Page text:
static HID_Action myplugin_action_list[] =
  {"PluginAction", NULL, myplugin_action, NULL, NULL}

Finally, we have to register our action list with pcb. There's a conveniently named macro that will do this for you: REGISTER_ACTIONS. Note that there's no semicolon at the end of the line. For now, don't worry too much about how this works. Later, after you've written a core action, you can read this: pcb_register_actions_explained.

REGISTER_ACTIONS (myplugin_action_list)

Since we're doing this as a plugin, we do have to worry just a little bit about how it works. Normally pcb will find all of the REGISTER_ACTION invocations at compile time and make sure they get processed, but, since we're writing a plugin and not recompiling all of pcb, we have to help just a little bit. REGISTER_ACTIONS will define a function called “register_whatever_the_name_of_the_argument_is”. In this case, register_plugin_action_list. When pcb loads plugins, it calls pcb_plugin_init. So, we just have use that to register our actions.

  printf("Loading plugin: myplugin\n");

That wasn't so bad was it? If you write another one, make sure that wherever there is a name “myplugin”, that you change it to something unique.

Building the Action Plugin

Okay, now we have to compile and install our plugin. Fortunately, the makefile in the archive you downloaded earlier will do this for you too. You do have to do a little editing though. So, lets go through that too. pcb plugins are the same as shared libraries.

In order to build a plugin, you do have to have the pcb sources, but you had those anyway because you wanted to be a pcb hacker. You'll need include files from pcb for data types and other things, so, the compiler needs to know where to find them. Set this appropriately.

# where is the source tree

pcb automatically looks for plugins in a couple of places, this is one of them. Yes, pcb contributes to the .spam in your home directory. Don't change this.

# where to put the compiled plugin
PLUGINDIR = ${HOME}/.pcb/plugins

Update PLUGINNAME with the base name of your source file.

PLUGINNAME = myplugin

Depending on what you're doing, you may need to add additional compiler flags for includes and such. Hopefully you know how to do this. If you don't, there are lots of resources to help you.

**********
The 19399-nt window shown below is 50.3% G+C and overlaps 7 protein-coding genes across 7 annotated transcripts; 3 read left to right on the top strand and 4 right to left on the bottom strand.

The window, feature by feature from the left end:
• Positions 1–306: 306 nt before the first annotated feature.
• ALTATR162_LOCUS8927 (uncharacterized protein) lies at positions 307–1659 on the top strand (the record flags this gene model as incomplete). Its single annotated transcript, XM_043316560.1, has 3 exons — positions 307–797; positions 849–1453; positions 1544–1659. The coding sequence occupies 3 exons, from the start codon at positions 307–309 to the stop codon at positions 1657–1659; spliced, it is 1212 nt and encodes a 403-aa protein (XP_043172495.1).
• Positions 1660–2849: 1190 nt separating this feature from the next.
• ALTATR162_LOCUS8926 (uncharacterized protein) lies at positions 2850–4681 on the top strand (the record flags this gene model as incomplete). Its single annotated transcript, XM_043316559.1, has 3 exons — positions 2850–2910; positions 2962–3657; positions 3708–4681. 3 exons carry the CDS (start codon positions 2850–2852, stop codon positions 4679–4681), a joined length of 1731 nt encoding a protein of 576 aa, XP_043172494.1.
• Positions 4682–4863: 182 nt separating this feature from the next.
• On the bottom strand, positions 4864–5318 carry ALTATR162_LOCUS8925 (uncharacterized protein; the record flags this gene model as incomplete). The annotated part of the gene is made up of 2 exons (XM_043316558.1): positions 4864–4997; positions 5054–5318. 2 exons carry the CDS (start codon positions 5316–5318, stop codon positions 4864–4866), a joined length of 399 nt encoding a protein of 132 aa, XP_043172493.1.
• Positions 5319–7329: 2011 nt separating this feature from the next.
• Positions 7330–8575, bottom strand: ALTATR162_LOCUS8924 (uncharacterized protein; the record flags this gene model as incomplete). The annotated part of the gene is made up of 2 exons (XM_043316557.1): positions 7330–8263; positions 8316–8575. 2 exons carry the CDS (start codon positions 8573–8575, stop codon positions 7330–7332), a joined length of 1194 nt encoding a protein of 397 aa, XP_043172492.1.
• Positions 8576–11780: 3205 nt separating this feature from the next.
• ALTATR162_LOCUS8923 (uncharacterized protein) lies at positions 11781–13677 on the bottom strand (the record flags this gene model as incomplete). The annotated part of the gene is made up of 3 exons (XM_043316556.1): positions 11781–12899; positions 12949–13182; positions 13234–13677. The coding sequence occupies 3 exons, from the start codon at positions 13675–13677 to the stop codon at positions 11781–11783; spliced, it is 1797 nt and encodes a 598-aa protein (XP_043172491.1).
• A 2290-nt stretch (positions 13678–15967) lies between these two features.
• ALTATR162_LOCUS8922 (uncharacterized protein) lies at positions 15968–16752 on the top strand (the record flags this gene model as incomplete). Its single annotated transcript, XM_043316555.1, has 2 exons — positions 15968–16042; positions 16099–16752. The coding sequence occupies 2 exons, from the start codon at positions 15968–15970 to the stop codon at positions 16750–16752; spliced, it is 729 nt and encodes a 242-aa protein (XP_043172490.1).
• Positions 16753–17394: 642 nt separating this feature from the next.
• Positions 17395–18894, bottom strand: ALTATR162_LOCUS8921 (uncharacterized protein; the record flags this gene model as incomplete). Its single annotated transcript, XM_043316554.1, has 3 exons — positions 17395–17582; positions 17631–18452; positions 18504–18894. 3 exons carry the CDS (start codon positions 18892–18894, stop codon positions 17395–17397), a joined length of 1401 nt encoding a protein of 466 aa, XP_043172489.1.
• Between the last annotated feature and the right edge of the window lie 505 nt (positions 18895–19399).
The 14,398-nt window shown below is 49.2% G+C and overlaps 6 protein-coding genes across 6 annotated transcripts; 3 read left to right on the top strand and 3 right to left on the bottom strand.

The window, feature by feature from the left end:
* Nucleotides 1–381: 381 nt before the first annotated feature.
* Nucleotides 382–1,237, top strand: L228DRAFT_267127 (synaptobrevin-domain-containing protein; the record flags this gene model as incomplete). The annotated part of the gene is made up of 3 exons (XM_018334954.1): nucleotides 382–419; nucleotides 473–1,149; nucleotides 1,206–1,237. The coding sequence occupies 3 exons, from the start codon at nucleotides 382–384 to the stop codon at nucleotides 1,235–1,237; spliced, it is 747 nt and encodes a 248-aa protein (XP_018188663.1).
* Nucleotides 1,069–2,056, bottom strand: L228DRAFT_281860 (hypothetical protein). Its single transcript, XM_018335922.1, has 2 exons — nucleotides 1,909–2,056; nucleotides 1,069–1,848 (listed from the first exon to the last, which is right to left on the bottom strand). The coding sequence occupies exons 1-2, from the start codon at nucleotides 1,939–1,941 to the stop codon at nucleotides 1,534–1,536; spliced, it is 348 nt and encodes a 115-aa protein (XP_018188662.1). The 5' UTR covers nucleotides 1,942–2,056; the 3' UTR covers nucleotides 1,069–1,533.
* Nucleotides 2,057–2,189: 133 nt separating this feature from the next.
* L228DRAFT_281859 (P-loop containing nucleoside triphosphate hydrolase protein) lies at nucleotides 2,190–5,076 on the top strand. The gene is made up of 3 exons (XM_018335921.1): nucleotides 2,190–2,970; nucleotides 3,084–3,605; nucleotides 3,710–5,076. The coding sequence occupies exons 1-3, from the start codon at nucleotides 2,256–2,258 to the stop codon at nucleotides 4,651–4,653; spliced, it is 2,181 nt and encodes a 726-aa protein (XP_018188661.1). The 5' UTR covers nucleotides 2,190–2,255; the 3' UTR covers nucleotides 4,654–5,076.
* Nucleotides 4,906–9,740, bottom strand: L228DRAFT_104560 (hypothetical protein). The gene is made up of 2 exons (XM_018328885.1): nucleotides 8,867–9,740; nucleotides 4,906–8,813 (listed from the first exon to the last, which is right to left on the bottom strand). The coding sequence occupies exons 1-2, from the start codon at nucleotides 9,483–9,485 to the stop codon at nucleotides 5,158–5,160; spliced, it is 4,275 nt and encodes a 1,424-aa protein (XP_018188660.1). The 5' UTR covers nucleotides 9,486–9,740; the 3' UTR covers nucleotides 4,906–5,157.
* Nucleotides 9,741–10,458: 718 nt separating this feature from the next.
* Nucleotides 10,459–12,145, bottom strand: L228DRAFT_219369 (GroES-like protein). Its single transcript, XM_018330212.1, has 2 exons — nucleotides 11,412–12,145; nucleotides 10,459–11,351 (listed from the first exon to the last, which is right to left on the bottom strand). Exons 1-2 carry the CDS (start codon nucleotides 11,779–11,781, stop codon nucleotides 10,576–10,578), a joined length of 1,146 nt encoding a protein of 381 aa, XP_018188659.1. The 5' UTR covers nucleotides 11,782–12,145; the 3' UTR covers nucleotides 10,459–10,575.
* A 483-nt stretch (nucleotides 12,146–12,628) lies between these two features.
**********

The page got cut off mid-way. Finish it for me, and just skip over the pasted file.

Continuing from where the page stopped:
# compiler to use
CC = gcc
# base compile flags
# includes for glib
CFLAGS += `pkg-config --cflags glib-2.0`
# includes for gtk
#CFLAGS += `pkg-config --cflags gtk+-2.0`
#includes for pcb

Macs are different. Who's surprised? pcb builds on Macs. Who's surprised?!

# for linux or windows
CFLAGS += -shared
# for mac os
#CFLAGS += -dynamiclib -Wl,-undefined,dynamic_lookup

Finally, some rules to build the shared library and install it.

	${CC} ${CFLAGS} $^ -o $@
	file $@
install: ${PLUGINNAME}.so
	install -m 0755 -D $^ ${PLUGINDIR}

So, type “make install” and it should build and install the plugin somewhere where pcb will find it.

Running Your Action

Now it's time to fire up pcb and give your new action a test run. Once pcb is open, open up the Message Log, Window → Message Log. Click back in the main window, and type “:” to bring up the command entry. This might come up in either a separate window or on the status bar depending on how your preferences are set. Type the calling signature of your new action “PluginAction()” and hit enter. You should see “Hello from your new plugin!” appear in the log. Next try “PluginAction(Echo, Hello World)”. This also tells you something about how pcb handles action arguments (hint: they're csv's).

If instead of the message we expect, you see “no action PluginAction()” then obviously something is wrong. Try running pcb from the console. When pcb loads, you should see the message “Loading plugin: myplugin”. If you don't, then clearly pcb isn't loading your plugin. This is probably because it didn't actually build or install properly. Check the contents of ~/.pcb/plugins and make sure that is there and that it has execute privileges.

If you do see the console message indicating that your plugin loaded, then you might have a namespace collision. It's possible for plugins to mask each others structures if they use the same names like “myplugin_action” or “myplugin_action_list”.

Congratulations, you're a pcb hacker!

Making Your Action Part of pcb

Okay, so, your shiny new action has reached a level of awesome that merits putting it directly into pcb. What now? Here's another example that does just that: pcb_adding_a_core_action.

Next Steps

There are lots and lots of projects to help with. A good way to get started is to start looking at bug reports on LaunchPad: . While you're there, you could have a look at the blueprints and milestones. We also have a running list of projects that you could have a look at. If you need some other ideas, send some email to the list. Happy hacking!

geda/pcb_developer_introduction_2.txt · Last modified: 2018/09/01 12:44 by cparker